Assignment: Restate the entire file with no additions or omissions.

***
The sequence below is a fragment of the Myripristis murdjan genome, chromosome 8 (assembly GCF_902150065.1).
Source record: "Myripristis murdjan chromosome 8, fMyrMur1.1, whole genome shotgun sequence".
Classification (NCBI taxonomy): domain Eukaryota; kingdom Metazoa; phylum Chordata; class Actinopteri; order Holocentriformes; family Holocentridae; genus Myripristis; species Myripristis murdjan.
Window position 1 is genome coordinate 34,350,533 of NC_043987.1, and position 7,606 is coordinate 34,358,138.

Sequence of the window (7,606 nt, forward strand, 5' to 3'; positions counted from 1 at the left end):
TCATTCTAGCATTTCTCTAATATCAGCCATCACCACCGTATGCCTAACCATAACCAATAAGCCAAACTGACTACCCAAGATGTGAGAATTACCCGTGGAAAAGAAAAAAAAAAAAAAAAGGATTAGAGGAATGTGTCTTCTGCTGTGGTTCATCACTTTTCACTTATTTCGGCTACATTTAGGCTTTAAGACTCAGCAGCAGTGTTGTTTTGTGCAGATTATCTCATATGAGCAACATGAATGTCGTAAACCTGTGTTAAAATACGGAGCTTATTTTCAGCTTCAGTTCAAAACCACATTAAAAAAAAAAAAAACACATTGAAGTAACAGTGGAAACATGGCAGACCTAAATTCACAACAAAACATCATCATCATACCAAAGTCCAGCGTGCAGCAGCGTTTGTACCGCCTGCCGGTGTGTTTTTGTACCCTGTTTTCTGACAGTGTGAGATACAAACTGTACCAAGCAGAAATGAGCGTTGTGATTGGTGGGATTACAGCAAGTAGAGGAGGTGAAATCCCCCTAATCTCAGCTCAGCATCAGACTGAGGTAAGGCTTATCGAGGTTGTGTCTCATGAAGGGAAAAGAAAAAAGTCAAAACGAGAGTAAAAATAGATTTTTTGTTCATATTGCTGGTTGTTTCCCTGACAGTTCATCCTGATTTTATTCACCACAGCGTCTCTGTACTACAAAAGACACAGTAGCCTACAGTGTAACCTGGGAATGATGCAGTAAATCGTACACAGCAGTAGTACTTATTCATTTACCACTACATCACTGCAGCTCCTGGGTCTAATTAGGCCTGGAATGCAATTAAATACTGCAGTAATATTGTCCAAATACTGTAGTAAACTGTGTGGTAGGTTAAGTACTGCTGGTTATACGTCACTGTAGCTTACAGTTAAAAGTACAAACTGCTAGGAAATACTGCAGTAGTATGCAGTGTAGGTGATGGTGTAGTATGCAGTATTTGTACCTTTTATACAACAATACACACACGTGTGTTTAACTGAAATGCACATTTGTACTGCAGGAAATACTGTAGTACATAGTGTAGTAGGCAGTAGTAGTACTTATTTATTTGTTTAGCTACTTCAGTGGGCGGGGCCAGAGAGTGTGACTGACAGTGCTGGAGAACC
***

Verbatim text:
The sequence below is a fragment of the Myripristis murdjan genome, chromosome 8 (assembly GCF_902150065.1).
Source record: "Myripristis murdjan chromosome 8, fMyrMur1.1, whole genome shotgun sequence".
Classification (NCBI taxonomy): domain Eukaryota; kingdom Metazoa; phylum Chordata; class Actinopteri; order Holocentriformes; family Holocentridae; genus Myripristis; species Myripristis murdjan.
Window position 1 is genome coordinate 34,350,533 of NC_043987.1, and position 7,606 is coordinate 34,358,138.

Sequence of the window (7,606 nt, forward strand, 5' to 3'; positions counted from 1 at the left end):
TCATTCTAGCATTTCTCTAATATCAGCCATCACCACCGTATGCCTAACCATAACCAATAAGCCAAACTGACTACCCAAGATGTGAGAATTACCCGTGGAAAAGAAAAAAAAAAAAAAAAGGATTAGAGGAATGTGTCTTCTGCTGTGGTTCATCACTTTTCACTTATTTCGGCTACATTTAGGCTTTAAGACTCAGCAGCAGTGTTGTTTTGTGCAGATTATCTCATATGAGCAACATGAATGTCGTAAACCTGTGTTAAAATACGGAGCTTATTTTCAGCTTCAGTTCAAAACCACATTAAAAAAAAAAAAAACACATTGAAGTAACAGTGGAAACATGGCAGACCTAAATTCACAACAAAACATCATCATCATACCAAAGTCCAGCGTGCAGCAGCGTTTGTACCGCCTGCCGGTGTGTTTTTGTACCCTGTTTTCTGACAGTGTGAGATACAAACTGTACCAAGCAGAAATGAGCGTTGTGATTGGTGGGATTACAGCAAGTAGAGGAGGTGAAATCCCCCTAATCTCAGCTCAGCATCAGACTGAGGTAAGGCTTATCGAGGTTGTGTCTCATGAAGGGAAAAGAAAAAAGTCAAAACGAGAGTAAAAATAGATTTTTTGTTCATATTGCTGGTTGTTTCCCTGACAGTTCATCCTGATTTTATTCACCACAGCGTCTCTGTACTACAAAAGACACAGTAGCCTACAGTGTAACCTGGGAATGATGCAGTAAATCGTACACAGCAGTAGTACTTATTCATTTACCACTACATCACTGCAGCTCCTGGGTCTAATTAGGCCTGGAATGCAATTAAATACTGCAGTAATATTGTCCAAATACTGTAGTAAACTGTGTGGTAGGTTAAGTACTGCTGGTTATACGTCACTGTAGCTTACAGTTAAAAGTACAAACTGCTAGGAAATACTGCAGTAGTATGCAGTGTAGGTGATGGTGTAGTATGCAGTATTTGTACCTTTTATACAACAATACACACACGTGTGTTTAACTGAAATGCACATTTGTACTGCAGGAAATACTGTAGTACATAGTGTAGTAGGCAGTAGTAGTACTTATTTATTTGTTTAGCTACTTCAGTGGGCGGGGCCAGAGAGTGTGACTGACAGTGCTGGAGAACC